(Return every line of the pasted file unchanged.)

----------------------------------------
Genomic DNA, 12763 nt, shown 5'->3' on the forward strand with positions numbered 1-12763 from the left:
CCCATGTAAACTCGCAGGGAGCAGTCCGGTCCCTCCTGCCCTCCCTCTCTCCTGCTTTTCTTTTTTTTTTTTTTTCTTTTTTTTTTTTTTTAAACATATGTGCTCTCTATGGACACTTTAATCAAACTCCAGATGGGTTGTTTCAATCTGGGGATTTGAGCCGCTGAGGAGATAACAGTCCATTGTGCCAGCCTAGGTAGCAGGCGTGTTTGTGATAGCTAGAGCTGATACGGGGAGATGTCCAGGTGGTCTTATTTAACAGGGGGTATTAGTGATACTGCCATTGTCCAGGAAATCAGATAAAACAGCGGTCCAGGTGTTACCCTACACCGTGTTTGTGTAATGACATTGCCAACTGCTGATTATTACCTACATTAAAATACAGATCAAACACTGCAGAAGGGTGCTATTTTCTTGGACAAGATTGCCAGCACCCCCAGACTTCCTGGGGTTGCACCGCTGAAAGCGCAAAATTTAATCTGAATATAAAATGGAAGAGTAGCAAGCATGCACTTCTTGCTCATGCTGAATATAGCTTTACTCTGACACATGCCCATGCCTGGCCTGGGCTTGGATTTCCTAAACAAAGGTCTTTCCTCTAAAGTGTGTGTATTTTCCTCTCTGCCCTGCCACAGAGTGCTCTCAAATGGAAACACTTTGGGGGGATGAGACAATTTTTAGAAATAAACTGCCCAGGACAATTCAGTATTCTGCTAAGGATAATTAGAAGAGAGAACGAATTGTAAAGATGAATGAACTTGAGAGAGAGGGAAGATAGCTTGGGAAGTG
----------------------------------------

Genomic DNA, 12763 nt, shown 5'->3' on the forward strand with positions numbered 1-12763 from the left:
CCCATGTAAACTCGCAGGGAGCAGTCCGGTCCCTCCTGCCCTCCCTCTCTCCTGCTTTTCTTTTTTTTTTTTTTTCTTTTTTTTTTTTTTTAAACATATGTGCTCTCTATGGACACTTTAATCAAACTCCAGATGGGTTGTTTCAATCTGGGGATTTGAGCCGCTGAGGAGATAACAGTCCATTGTGCCAGCCTAGGTAGCAGGCGTGTTTGTGATAGCTAGAGCTGATACGGGGAGATGTCCAGGTGGTCTTATTTAACAGGGGGTATTAGTGATACTGCCATTGTCCAGGAAATCAGATAAAACAGCGGTCCAGGTGTTACCCTACACCGTGTTTGTGTAATGACATTGCCAACTGCTGATTATTACCTACATTAAAATACAGATCAAACACTGCAGAAGGGTGCTATTTTCTTGGACAAGATTGCCAGCACCCCCAGACTTCCTGGGGTTGCACCGCTGAAAGCGCAAAATTTAATCTGAATATAAAATGGAAGAGTAGCAAGCATGCACTTCTTGCTCATGCTGAATATAGCTTTACTCTGACACATGCCCATGCCTGGCCTGGGCTTGGATTTCCTAAACAAAGGTCTTTCCTCTAAAGTGTGTGTATTTTCCTCTCTGCCCTGCCACAGAGTGCTCTCAAATGGAAACACTTTGGGGGGATGAGACAATTTTTAGAAATAAACTGCCCAGGACAATTCAGTATTCTGCTAAGGATAATTAGAAGAGAGAACGAATTGTAAAGATGAATGAACTTGAGAGAGAGGGAAGATAGCTTGGGAAGTG